Tape: 2 Story: 4 - Fay Ferguson remembers enrolling at Concordia College in Moorhead, Minnesota

Tape: 2 Story: 5 - Fay Ferguson talks about the development of her racial identity

Tape: 2 Story: 6 - Fay Ferguson remembers teaching at Elston Middle School in Michigan City, Indiana

Tape: 2 Story: 7 - Fay Ferguson talks about her experiences as a teacher

Tape: 2 Story: 8 - Fay Ferguson recalls the Indiana University School of Business in Bloomington, Indiana

Tape: 3 Story: 1 - Fay Ferguson recalls her transition to the marketing industry

Tape: 3 Story: 2 - Fay Ferguson remembers joining the Leo Burnett Company Inc.

Tape: 3 Story: 3 - Fay Ferguson describes her responsibilities at the Leo Burnett Company Inc.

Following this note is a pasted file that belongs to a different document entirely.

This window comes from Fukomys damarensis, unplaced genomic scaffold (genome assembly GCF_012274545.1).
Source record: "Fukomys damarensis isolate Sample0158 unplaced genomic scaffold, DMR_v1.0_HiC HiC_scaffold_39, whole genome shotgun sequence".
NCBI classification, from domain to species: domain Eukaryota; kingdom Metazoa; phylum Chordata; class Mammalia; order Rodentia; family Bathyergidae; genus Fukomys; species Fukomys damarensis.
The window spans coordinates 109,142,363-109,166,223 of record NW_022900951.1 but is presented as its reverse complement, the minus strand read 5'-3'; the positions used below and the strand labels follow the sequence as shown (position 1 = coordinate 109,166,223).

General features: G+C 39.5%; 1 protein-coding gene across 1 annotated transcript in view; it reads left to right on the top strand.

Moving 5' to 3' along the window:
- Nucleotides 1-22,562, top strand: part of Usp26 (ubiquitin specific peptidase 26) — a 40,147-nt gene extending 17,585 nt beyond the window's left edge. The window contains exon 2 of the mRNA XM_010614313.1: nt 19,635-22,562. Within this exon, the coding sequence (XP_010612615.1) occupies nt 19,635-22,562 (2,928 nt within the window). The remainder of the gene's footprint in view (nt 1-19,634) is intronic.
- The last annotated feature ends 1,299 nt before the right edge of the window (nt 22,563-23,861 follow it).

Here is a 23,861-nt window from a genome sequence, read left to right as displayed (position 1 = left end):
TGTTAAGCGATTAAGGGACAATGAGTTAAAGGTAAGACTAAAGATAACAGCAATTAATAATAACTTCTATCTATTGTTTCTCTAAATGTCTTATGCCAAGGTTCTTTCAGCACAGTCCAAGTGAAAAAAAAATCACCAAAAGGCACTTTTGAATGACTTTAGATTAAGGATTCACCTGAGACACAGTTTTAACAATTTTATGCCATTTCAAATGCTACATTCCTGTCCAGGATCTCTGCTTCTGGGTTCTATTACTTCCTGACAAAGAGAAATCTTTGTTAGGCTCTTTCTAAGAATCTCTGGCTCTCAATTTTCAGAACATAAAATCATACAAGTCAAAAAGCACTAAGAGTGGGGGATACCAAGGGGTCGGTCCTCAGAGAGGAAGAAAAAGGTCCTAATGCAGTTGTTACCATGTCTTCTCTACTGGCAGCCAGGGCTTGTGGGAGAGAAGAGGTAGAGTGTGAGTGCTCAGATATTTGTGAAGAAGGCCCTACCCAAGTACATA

Tape: 3 Story: 4 - Fay Ferguson remembers her first marketing presentation

Tape: 3 Story: 5 - Fay Ferguson talks about the advertising industry

Tape: 3 Story: 6 - Fay Ferguson remembers her transition to Bozell and Jacobs, Inc.

Tape: 3 Story: 7 - Fay Ferguson describes the account executive's role at an advertising shoot

Tape: 3 Story: 8 - Fay Ferguson recalls being recruited by Thomas J. Burrell

Tape: 4 Story: 1 - Fay Ferguson remembers Thomas J. Burrell

Tape: 4 Story: 2 - Fay Ferguson talks about marketing to the African American community

Tape: 4 Story: 3 - Fay Ferguson remembers her clients at the Burrell Communications Group

Tape: 4 Story: 4 - Fay Ferguson talks about the growth of the Burrell Communications Group

Tape: 4 Story: 5 - Fay Ferguson describes her role as the director of client services at the Burrell Communications Group

Tape: 4 Story: 6 - Fay Ferguson talks about the work environment at the Burrell Communications Group